But the migrants told authorities the men in the truck yelled and cursed at them in Spanish, taunting at them to come out, and revved their engine as they backed up. When the group emerged from hiding, the driver exited the vehicle and fired two shots at them.
Jesús Iván Sepúlveda was shot and killed. Brenda Berenice Casias Carrillo was struck in the stomach and seriously wounded.
Silvia Carrillo, the wounded woman’s aunt, told The Associated Press that she heard from her niece via WhatsApp on Sept. 25 that the group was beginning the precarious desert journey from Mexico into Texas and was turning off their phones. When she next made contact with Casias two days later, her niece told her the group had been shot at and she lay wounded, fearing she would die.
Carrillo encouraged her niece to call 911 for help. Also in the group of 13 migrants were Carrillo’s two sons, another niece and a son-in-law. Casias told her they were all okay but another man who was with them — 22-year-old Sepulveda of Durango, Mexico, — was dead.
“I felt like I was going to die, I was desperate and imagined the worst,” Carrillo said.
When authorities arrived in response to her 911 call, Casias was taken to a hospital and the other survivors were questioned by federal and immigration officials. Their testimonies led to the arrest of the Sheppard brothers, after which the witnesses were placed in ICE custody.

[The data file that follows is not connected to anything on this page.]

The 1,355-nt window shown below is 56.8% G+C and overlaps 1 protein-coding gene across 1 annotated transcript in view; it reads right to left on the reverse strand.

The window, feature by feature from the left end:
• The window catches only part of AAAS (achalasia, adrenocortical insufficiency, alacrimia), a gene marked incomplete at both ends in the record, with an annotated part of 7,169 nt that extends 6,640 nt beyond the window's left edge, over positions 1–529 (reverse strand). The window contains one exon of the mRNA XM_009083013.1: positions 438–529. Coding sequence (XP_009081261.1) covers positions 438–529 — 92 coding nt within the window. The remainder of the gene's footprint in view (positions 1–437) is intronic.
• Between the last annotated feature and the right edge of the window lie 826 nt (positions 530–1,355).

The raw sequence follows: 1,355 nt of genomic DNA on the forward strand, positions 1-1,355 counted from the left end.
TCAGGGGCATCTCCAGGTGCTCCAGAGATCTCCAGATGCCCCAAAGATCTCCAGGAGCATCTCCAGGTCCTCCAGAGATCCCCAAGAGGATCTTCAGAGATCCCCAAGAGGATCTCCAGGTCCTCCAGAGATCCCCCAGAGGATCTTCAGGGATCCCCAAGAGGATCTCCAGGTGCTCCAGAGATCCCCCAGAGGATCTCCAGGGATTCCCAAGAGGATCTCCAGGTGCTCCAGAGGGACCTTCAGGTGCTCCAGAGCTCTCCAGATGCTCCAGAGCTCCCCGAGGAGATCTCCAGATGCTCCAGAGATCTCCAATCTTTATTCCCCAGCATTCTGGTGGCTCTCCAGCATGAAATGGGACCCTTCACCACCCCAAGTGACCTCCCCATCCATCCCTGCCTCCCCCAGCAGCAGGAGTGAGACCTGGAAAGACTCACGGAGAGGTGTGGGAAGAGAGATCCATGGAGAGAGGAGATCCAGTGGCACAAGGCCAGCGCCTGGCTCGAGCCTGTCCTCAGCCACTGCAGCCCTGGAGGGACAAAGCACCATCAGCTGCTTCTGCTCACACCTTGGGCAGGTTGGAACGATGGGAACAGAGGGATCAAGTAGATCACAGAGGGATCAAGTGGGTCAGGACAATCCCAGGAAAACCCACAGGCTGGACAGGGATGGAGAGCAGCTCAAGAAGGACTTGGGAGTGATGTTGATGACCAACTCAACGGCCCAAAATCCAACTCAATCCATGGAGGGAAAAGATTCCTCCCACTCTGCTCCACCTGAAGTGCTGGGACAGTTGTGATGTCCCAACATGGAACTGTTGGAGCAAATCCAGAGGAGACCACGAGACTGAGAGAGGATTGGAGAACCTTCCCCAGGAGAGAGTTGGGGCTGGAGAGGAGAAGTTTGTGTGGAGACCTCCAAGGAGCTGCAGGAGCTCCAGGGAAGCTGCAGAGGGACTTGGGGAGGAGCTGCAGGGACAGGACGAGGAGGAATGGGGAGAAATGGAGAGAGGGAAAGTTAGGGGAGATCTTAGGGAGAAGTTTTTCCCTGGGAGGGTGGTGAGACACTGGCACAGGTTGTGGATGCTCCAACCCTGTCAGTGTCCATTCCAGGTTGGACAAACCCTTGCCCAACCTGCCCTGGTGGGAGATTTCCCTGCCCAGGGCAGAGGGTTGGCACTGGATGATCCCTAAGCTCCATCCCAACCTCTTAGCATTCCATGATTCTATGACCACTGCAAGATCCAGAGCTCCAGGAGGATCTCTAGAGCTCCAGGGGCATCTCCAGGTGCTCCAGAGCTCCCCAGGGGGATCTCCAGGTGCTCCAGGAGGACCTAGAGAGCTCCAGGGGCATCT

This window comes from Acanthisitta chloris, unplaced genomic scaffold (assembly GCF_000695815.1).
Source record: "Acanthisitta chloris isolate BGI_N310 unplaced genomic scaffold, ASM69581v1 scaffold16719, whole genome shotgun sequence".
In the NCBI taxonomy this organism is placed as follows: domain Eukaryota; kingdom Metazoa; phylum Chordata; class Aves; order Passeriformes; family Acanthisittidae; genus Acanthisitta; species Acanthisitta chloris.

On Oct. 7, Carrillo said she spoke to Casias again, this time from the hospital. Casias sounded weak, but said she was slowly getting better and had one more surgery to go.
Casias remains stable and improving and has some legal protection, her attorney, Marysol Castro, managing attorney for Diocesan Migrant and Refugee Services in El Paso, said Tuesday. She declined to provide specifics because she said her client is afraid for her safety since learning of the Sheppard brothers’ initial release.
Bowman said she is seeking visas intended for migrants who are crime victims for her clients, but even though the case has been widely publicized it could take months to produce the necessary court documents.
In the meantime, she has petitioned, without success so far, for them to be released to sponsors in the U.S. — a decision that is solely at the discretion of ICE authorities.
John Sandweg, an attorney who served as ICE director during the Obama administration, said other factors like the survivors’ role as witnesses could mean that authorities choose to keep them in detention so they are nearby to testify in the case.
Still, on the face of it, he said, “there is not a good reason” why these migrants remain detained.
“The bottom line is that study after study after study and ICE’s own data has demonstrated the effectiveness of alternatives to detention,” Sandweg said, adding that the system “is in critical need of reform.”
Meanwhile, Carrillo said she and relatives of the other survivors await answers on the fate of their loved ones in the country they journeyed to for a better life, and are calling for the shooters to be brought to justice.
“I just want them to do justice for my niece and for Jesus, the man who died,” Carrillo said.